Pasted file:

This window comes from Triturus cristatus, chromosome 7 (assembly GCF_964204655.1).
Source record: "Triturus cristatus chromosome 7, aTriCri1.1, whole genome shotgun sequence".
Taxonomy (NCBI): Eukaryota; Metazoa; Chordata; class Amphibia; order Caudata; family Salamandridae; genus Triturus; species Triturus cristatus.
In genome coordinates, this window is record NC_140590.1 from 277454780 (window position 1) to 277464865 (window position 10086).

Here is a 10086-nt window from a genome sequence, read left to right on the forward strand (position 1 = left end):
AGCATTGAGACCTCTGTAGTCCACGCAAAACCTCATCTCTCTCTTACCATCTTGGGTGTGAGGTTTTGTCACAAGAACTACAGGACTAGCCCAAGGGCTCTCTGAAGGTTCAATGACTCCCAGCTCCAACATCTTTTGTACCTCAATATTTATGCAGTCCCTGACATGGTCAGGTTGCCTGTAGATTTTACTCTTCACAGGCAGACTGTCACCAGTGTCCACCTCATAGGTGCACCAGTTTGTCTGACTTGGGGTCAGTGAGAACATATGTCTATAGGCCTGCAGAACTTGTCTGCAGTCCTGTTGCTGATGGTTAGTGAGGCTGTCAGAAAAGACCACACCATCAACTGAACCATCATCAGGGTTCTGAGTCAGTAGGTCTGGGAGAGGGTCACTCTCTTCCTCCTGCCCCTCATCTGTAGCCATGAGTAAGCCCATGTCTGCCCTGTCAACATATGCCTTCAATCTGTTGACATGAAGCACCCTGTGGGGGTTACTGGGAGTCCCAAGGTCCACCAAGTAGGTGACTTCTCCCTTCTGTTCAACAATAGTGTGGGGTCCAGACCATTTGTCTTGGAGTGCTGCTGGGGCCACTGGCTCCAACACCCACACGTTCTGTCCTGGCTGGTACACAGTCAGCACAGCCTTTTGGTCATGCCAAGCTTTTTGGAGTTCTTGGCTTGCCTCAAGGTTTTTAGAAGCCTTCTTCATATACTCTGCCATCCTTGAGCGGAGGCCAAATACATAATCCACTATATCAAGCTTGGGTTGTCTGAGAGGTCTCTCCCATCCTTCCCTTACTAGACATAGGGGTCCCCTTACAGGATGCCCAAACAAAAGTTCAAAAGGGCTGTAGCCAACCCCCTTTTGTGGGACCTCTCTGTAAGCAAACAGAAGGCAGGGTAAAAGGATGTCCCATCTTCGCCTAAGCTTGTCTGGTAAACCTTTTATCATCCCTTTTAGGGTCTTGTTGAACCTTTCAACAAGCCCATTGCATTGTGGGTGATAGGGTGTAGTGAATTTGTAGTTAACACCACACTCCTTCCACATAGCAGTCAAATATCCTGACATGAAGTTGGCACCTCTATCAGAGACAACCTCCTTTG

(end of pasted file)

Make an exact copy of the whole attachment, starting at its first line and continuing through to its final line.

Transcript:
This window comes from Triturus cristatus, chromosome 7 (assembly GCF_964204655.1).
Source record: "Triturus cristatus chromosome 7, aTriCri1.1, whole genome shotgun sequence".
Taxonomy (NCBI): Eukaryota; Metazoa; Chordata; class Amphibia; order Caudata; family Salamandridae; genus Triturus; species Triturus cristatus.
In genome coordinates, this window is record NC_140590.1 from 277454780 (window position 1) to 277464865 (window position 10086).

Here is a 10086-nt window from a genome sequence, read left to right on the forward strand (position 1 = left end):
AGCATTGAGACCTCTGTAGTCCACGCAAAACCTCATCTCTCTCTTACCATCTTGGGTGTGAGGTTTTGTCACAAGAACTACAGGACTAGCCCAAGGGCTCTCTGAAGGTTCAATGACTCCCAGCTCCAACATCTTTTGTACCTCAATATTTATGCAGTCCCTGACATGGTCAGGTTGCCTGTAGATTTTACTCTTCACAGGCAGACTGTCACCAGTGTCCACCTCATAGGTGCACCAGTTTGTCTGACTTGGGGTCAGTGAGAACATATGTCTATAGGCCTGCAGAACTTGTCTGCAGTCCTGTTGCTGATGGTTAGTGAGGCTGTCAGAAAAGACCACACCATCAACTGAACCATCATCAGGGTTCTGAGTCAGTAGGTCTGGGAGAGGGTCACTCTCTTCCTCCTGCCCCTCATCTGTAGCCATGAGTAAGCCCATGTCTGCCCTGTCAACATATGCCTTCAATCTGTTGACATGAAGCACCCTGTGGGGGTTACTGGGAGTCCCAAGGTCCACCAAGTAGGTGACTTCTCCCTTCTGTTCAACAATAGTGTGGGGTCCAGACCATTTGTCTTGGAGTGCTGCTGGGGCCACTGGCTCCAACACCCACACGTTCTGTCCTGGCTGGTACACAGTCAGCACAGCCTTTTGGTCATGCCAAGCTTTTTGGAGTTCTTGGCTTGCCTCAAGGTTTTTAGAAGCCTTCTTCATATACTCTGCCATCCTTGAGCGGAGGCCAAATACATAATCCACTATATCAAGCTTGGGTTGTCTGAGAGGTCTCTCCCATCCTTCCCTTACTAGACATAGGGGTCCCCTTACAGGATGCCCAAACAAAAGTTCAAAAGGGCTGTAGCCAACCCCCTTTTGTGGGACCTCTCTGTAAGCAAACAGAAGGCAGGGTAAAAGGATGTCCCATCTTCGCCTAAGCTTGTCTGGTAAACCTTTTATCATCCCTTTTAGGGTCTTGTTGAACCTTTCAACAAGCCCATTGCATTGTGGGTGATAGGGTGTAGTGAATTTGTAGTTAACACCACACTCCTTCCACATAGCAGTCAAATATCCTGACATGAAGTTGGCACCTCTATCAGAGACAACCTCCTTTG